Violence is a problem in the workplace, study shows
(PhysOrg.com) -- A survey on the incidence of violence in the workplace has indicated that one in three employers have had problems with their staff being attacked or assaulted in the past year.
Healthcare workers, such as doctors and nurses, and passenger transport workers reported the most number of incidents.
Massey University's Healthy Work Group has conducted what is thought to be the first independent study of workplace violence and concluded that more work needs be done to identify the extent of the problem and the best ways to deal with it.
The group consists of three researchers from the Department of Management and International Business and specialists from other New Zealand universities. They approached human resource departments at organisations nationwide and received responses from 62 organisations.
Respondents reported 143 cases of employees being physically assaulted in the workplace in the previous year and 254 attempted assaults. Nearly two-thirds of respondents reported no cases of violence, meaning the majority of attacks were on healthcare and passenger transport workers.
Although a wide variety of sectors responded, police were not among them. The authors will encourage more organisations to participate in a planned follow-up study, particularly employers in areas regarded as a higher risk, such as social work, medicine, corrections, police and security guards.
Associate Professor Tim Bentley, who undertook the study with Dr Bevan Catley and Dr Duncan Jackson, says: “There is a big problem and businesses are not understanding the problem or the need to report it effectively. It was surprising to find that no-one had carried out an independent survey into this before.”
Dr Bentley believes these figures could be the tip of the iceberg because not every organisation has reporting systems in place.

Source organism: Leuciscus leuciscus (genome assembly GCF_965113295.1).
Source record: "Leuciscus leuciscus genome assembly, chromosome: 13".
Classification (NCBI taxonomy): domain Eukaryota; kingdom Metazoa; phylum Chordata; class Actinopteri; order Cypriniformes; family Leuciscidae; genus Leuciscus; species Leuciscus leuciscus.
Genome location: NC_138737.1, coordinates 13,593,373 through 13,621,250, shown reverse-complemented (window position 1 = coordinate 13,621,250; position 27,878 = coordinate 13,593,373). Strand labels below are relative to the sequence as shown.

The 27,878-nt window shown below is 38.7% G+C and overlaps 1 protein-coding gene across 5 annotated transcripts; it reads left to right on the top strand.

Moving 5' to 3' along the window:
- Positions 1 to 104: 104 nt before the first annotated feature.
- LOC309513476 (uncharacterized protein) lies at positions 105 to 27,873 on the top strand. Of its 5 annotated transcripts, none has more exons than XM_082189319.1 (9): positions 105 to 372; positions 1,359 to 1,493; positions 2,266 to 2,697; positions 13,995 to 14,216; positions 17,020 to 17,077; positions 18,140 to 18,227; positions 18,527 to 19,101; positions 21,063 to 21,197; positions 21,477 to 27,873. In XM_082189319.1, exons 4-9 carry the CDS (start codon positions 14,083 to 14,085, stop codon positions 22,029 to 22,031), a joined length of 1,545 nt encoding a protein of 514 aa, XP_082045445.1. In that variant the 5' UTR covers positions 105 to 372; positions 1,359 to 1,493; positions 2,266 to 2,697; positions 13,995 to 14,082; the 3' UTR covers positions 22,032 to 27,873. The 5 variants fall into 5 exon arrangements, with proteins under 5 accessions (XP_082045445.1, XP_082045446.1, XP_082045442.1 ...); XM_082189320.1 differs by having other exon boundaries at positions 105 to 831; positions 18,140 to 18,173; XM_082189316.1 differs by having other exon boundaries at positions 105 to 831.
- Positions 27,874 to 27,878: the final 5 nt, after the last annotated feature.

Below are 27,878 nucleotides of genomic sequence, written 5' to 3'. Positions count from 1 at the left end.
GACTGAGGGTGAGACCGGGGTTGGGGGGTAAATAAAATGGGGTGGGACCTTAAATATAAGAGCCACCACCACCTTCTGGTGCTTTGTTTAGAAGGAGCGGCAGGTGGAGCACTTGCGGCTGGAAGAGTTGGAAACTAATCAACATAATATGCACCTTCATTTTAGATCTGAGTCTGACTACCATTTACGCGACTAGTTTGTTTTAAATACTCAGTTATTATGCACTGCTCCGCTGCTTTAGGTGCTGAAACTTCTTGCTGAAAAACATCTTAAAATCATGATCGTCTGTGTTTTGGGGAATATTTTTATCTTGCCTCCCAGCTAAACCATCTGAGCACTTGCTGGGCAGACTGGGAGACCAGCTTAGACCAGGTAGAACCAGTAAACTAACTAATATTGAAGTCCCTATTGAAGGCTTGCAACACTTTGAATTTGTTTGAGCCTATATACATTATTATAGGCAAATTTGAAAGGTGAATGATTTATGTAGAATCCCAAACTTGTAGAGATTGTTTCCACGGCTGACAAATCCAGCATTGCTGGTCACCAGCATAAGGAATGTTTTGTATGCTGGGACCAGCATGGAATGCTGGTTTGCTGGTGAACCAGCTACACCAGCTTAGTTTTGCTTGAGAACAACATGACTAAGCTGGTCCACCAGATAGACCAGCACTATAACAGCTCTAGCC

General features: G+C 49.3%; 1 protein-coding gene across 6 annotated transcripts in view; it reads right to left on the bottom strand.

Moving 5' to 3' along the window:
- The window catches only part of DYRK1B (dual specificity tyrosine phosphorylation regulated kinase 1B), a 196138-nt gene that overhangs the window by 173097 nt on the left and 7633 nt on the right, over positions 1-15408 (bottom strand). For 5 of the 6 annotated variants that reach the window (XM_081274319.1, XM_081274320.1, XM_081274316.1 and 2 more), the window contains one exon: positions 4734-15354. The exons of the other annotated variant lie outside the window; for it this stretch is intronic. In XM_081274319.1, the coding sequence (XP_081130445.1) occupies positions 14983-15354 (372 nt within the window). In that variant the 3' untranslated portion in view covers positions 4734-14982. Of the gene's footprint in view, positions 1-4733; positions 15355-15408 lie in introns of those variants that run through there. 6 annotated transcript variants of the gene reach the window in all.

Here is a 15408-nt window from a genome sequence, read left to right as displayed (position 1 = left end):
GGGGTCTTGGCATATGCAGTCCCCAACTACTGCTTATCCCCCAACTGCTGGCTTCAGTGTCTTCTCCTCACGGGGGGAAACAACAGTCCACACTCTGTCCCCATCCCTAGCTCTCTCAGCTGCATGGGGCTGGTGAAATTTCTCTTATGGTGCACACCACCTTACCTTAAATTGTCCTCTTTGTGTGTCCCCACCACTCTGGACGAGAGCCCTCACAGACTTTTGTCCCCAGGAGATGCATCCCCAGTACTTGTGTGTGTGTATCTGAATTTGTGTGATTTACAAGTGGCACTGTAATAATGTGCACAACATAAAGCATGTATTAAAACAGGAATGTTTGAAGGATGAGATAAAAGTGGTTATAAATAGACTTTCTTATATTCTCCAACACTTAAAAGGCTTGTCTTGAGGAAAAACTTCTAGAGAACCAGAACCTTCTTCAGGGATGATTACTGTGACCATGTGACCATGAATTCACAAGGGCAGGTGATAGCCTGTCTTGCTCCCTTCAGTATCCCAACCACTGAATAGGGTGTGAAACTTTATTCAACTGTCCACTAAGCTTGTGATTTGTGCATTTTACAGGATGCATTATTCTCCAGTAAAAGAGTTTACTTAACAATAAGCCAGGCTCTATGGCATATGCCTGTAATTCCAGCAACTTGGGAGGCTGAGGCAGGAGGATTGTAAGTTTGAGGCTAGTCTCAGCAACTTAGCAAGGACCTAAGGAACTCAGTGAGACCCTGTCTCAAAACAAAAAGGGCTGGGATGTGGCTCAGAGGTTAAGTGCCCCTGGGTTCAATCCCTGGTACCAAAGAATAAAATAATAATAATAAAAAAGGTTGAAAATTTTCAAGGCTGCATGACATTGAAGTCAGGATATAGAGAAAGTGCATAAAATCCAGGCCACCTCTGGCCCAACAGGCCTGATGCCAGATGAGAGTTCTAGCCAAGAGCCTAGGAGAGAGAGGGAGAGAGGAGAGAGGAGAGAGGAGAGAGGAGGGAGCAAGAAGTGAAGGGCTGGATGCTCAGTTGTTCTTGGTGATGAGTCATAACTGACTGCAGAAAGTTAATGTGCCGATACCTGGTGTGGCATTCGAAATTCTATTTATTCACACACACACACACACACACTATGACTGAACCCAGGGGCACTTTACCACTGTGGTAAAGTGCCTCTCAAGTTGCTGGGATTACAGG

“There is a level of awareness in organisations where they have had a lot of problems in the past,” he says. “But our goal is to encourage everyone to address this issue.”
The study, funded by the Massey University Research Fund, showed that workload and stress were rated significantly higher risk factors than physical factors such as cash on the premises.
Alcohol or drug use, mental instability and prejudice or harassment were identified as the main issues leading to workplace violence.
Dr Catley adds: “Workplace violence has been found to be a major cause of serious harm and death in the US and other Westernised countries. Despite several high profile incidents of workplace violence, the nature and extent of the problem in New Zealand remains largely unknown - this study begins to redress that.”
The team is following up the study with an online survey of the perceptions of New Zealand occupational health and safety professionals in relation to workplace violence. It is hoped that this work, supported by the Human Resource Institute of New Zealand, will lead to a national violence monitoring study.
“We want to focus on working with industries to understand what they are doing and identify best practice for prevention of violence in the workplace,” says Dr Bentley.
The Healthy Work Group is also carrying out a study funded by the Department of Labour and the Health Research Council of New Zealand (HRC) into workplace stress and bullying, in conjunction with the universities of Auckland, Waikato and Canterbury.
Provided by Massey University